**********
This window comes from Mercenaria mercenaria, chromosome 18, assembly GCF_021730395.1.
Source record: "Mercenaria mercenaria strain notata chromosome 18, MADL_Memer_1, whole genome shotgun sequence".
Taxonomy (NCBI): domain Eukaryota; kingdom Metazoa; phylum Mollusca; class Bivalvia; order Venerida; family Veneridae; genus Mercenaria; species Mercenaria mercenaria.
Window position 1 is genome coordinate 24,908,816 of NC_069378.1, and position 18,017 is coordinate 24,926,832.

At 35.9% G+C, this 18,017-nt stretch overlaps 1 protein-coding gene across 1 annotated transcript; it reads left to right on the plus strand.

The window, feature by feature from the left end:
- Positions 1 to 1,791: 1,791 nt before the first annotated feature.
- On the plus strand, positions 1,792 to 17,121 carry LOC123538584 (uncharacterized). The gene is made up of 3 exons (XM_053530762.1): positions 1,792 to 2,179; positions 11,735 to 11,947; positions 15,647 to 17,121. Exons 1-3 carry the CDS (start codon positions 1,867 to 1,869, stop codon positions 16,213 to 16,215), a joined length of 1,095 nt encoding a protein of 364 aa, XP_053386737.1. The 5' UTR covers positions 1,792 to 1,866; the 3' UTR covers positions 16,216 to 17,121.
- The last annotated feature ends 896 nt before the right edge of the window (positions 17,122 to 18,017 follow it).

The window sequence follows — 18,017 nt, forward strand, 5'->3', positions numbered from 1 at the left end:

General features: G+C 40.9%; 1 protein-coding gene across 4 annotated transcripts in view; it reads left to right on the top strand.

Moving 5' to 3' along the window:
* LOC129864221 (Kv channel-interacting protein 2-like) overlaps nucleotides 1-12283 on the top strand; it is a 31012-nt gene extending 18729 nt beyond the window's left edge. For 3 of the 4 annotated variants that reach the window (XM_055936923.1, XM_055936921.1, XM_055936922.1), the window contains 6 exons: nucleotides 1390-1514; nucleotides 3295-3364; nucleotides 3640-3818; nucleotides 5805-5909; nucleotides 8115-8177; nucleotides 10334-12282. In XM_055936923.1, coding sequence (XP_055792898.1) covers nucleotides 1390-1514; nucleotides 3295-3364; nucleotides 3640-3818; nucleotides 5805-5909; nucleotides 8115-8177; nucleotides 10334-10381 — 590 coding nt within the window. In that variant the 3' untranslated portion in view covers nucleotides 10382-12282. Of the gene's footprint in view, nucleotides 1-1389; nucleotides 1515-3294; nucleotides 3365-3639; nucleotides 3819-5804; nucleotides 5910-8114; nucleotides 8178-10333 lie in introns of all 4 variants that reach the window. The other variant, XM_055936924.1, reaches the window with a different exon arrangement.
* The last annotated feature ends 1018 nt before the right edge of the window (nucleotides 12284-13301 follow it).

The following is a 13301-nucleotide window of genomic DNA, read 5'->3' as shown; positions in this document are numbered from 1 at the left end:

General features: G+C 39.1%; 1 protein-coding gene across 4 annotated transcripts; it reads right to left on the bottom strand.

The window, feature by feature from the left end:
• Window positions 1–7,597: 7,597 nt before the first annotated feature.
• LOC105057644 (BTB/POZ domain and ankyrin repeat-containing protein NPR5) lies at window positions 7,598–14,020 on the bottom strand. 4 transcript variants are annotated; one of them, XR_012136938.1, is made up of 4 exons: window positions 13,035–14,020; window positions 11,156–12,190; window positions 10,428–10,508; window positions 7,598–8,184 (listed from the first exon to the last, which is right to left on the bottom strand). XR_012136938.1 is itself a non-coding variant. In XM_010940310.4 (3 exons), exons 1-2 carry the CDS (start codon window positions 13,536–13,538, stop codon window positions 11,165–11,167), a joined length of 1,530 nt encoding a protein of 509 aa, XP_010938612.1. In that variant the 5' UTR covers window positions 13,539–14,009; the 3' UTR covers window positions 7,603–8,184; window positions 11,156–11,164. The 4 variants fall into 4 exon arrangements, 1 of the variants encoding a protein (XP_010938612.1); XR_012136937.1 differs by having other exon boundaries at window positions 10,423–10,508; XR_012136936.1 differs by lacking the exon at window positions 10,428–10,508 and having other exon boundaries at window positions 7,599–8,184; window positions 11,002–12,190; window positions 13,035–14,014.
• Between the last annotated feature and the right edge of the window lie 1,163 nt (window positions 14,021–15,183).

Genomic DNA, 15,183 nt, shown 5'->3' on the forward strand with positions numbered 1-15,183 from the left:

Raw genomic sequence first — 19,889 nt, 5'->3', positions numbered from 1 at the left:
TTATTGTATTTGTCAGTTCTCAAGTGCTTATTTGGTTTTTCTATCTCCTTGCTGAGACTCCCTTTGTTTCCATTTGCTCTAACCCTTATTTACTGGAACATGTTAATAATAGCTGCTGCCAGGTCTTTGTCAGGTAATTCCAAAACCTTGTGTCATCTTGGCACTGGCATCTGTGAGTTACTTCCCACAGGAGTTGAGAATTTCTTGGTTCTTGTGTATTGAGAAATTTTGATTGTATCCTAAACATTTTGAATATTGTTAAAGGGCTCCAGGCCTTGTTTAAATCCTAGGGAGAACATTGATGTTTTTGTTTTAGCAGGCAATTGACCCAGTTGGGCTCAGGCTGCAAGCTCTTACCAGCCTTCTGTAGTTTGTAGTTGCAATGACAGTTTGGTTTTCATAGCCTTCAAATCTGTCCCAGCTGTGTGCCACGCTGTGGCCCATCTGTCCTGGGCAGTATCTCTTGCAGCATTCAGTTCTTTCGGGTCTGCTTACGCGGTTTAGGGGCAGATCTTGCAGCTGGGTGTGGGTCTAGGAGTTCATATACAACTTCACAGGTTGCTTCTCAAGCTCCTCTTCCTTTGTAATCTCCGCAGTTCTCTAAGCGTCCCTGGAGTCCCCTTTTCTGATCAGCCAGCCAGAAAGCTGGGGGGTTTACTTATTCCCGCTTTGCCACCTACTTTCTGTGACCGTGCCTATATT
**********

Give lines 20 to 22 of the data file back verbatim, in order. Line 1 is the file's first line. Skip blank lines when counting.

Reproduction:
• Between the last annotated feature and the right edge of the window lie 1,163 nt (window positions 14,021–15,183).

Genomic DNA, 15,183 nt, shown 5'->3' on the forward strand with positions numbered 1-15,183 from the left:

Raw genomic sequence first — 19,889 nt, 5'->3', positions numbered from 1 at the left: